CDC announces COVID eviction moratorium through the end of 2020

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On Tuesday, September 1, the CDC announced a temporary eviction moratorium through December 31, 2020. The order applies to all rental units nationwide and goes into effect immediately. Treasury Secretary Steven Mnuchin said that the order applies to around 40 million renters.

The CDC announced the action was needed to stop the spread of the coronavirus and to avoid having renters wind up in shelters or other crowded living conditions. This order goes further than the eviction ban under the CARES Act which covered around 12.3 million renters in apartment complexes of single-family homes financed with federally backed mortgages.

The Order, entitled, “Temporary Halt in Residential Evictions to Prevent the Further Spread of COVID-19, does not suspend mortgage foreclosures. To take advantage of the suspension, the tenant must sign a declaration form alleging:

  1. The individual has used best efforts to obtain all available government assistance for rent or housing;
  2. The individual either (i) expects to earn no more than $99,000 in annual income for Calendar Year 2020 (or no more than $198,000 if filing a joint tax return), (ii) was not required to report any income in 2019 to the U.S. Internal Revenue Service, or (iii) received an Economic Impact Payment (stimulus check) pursuant to Section 2201 of the CARES Act;
  3. The individual is unable to pay the full rent or make a full housing payment due to substantial loss of household income, loss of compensable hours of work or wages, a lay-off, or extraordinary out-of-pocket medical expenses;
  4. The individual is using best efforts to make timely partial payments that are as close to the full payment as the individual’s circumstances may permit, taking into account other nondiscretionary expenses; and
  5. Eviction would likely render the individual homeless— or force the individual to move into and live in close quarters in a new congregate or shared living setting— because the individual has no other available housing options.

The order specifically does not excuse rent, it just delays eviction. There is a substantial body of depression -era caselaw that holds this type of governmental action is permissible because it does not impair the contract, it only delays the remedy, and it is not a taking because the rent is still due. Lawsuits are likely to follow regardless of this old caselaw.

Many would argue that a temporary ban on eviction for non-payment burdens landlords with the cost of rental delay. Many landlords are individuals or small businesses that cannot spread the losses and cannot pay maintenance costs, mortgages and property taxes without the benefit of rental income.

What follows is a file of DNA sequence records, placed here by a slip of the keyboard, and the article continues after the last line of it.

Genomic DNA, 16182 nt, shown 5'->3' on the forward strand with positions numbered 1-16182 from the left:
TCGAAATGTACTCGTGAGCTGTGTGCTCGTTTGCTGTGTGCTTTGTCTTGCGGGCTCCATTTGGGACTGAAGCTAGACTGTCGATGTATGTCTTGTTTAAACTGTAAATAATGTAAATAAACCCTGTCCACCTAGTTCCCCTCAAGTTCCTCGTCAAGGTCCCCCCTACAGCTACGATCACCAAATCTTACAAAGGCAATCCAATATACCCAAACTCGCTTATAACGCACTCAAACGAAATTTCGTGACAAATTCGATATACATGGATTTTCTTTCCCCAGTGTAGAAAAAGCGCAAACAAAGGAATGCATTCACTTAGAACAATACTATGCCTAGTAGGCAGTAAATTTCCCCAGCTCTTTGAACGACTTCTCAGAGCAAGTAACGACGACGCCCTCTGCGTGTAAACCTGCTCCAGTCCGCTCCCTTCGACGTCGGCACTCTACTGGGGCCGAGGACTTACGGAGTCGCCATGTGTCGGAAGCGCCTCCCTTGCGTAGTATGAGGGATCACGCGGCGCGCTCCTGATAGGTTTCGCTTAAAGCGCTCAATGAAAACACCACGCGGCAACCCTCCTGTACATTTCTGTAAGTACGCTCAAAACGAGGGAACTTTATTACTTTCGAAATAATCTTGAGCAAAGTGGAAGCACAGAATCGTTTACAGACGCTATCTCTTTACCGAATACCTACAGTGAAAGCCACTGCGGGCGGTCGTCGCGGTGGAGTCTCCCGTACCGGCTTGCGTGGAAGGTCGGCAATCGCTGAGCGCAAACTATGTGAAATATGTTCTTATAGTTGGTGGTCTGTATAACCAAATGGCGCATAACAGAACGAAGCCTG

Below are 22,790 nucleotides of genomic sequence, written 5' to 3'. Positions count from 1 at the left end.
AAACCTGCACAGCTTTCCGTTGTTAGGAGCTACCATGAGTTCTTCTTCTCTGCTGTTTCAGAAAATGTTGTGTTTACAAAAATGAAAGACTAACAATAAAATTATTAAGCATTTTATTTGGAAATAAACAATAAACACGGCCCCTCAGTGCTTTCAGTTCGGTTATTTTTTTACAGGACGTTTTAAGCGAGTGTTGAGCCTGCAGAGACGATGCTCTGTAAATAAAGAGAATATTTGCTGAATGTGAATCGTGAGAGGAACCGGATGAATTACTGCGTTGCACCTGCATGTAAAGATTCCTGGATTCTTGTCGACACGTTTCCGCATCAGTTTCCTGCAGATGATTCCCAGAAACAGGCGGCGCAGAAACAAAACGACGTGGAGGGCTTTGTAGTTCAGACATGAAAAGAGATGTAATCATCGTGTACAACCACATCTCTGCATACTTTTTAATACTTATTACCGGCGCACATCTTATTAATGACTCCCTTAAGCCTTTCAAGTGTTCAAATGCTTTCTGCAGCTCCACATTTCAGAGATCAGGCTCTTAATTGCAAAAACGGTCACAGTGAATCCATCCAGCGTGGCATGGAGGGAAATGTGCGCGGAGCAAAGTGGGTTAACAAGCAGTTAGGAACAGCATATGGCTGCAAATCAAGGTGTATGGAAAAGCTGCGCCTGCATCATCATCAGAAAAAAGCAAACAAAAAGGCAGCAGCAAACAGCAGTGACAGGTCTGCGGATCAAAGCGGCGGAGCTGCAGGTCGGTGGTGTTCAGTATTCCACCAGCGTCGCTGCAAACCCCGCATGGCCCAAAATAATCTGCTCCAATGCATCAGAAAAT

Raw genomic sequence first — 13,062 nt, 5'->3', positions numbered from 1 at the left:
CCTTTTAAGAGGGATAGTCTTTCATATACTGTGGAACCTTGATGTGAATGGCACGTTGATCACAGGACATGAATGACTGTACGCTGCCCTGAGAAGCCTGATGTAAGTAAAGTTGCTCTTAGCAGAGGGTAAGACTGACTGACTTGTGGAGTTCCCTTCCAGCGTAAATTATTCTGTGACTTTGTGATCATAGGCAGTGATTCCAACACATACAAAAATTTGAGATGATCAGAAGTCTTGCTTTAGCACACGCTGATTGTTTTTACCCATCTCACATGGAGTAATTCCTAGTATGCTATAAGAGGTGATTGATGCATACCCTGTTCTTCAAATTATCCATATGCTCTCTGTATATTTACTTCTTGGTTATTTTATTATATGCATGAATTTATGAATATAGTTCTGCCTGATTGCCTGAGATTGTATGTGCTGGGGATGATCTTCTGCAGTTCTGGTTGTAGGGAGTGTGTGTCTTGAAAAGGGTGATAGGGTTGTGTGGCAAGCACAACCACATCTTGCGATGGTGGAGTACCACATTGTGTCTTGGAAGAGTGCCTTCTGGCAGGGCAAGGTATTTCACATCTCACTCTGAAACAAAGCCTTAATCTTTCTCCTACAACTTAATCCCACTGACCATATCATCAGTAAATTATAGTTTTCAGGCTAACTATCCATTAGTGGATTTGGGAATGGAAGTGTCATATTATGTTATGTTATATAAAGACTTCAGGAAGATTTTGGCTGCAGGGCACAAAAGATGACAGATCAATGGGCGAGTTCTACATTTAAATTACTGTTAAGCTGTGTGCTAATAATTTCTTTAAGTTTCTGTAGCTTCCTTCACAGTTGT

Excellent forbearance and CARES Act information from our company

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CARES act

Diana Hoffman, Corporate Escrow Administrator with our company recently wrote an excellent article about mortgage forbearance that I am sharing with South Carolina closing attorneys in its entirety:

“Forbearance does not erase what the borrower owes. The borrower will have to repay any missed or reduced payments in the future. Borrowers able to keep up with their payments should continue to make payments. The types of forbearance available varies by loan type.

At the end of the forbearance, the borrower’s options can include paying their missed payments:

  • At one time
  • Spread out over a period of months
  • Added as additional payments, or
  • Added as a lump sum at the end of their mortgage

The CARES Act requires servicers to grant forbearance up to 180 days, with a one–time extension of 180 days for borrowers experiencing a hardship due to COVID–19 issues, such as, loss of income, unemployment, illness or caring for a sick relative.

The CARES Act also provides protection against derogatory marks against the borrower’s credit. However, the servicer can report notes to the credit bureau that can be seen by any future creditor that could prevent the borrower from obtaining any type of new financing for a 12–month period.

When the Federal Housing Finance Agency reports servicers who collect payments on mortgages backed by Fannie Mae and Freddie Mac, they will only be required to cover four months of missed payments on loans in forbearance.

The big question is what happens when that four–month period is over? As it turns out, the Government Sponsored Entities (GSEs) themselves are preparing to cover any remaining advances for as long as those loans remain in forbearance.

What does this mean to the title industry? To prevent payoff losses due to deferred payments, settlement agents should:

  • Ask borrowers if they have entered into a forbearance or loan modification agreement with their lender at the opening of the transaction
  • Review the preliminary report or commitment for title insurance for junior liens, securing the deferred payments
  • Ensure the payoff request includes the following language:
    • Please furnish to us a statement of the amount necessary to pay in full including any amounts deferred due to a forbearance or modification agreement.
      If the borrower entered into a forbearance agreement and you are not the entity servicing any deferred amounts, please provide the contact information for the entity who is.
  • Review the payoff statement for deferred principal balance amounts

The last item is important. If the deferred amounts are not contained in the payoff statements, it is likely the amounts are being serviced by another loan servicer and a separate payoff statement will need to be requested”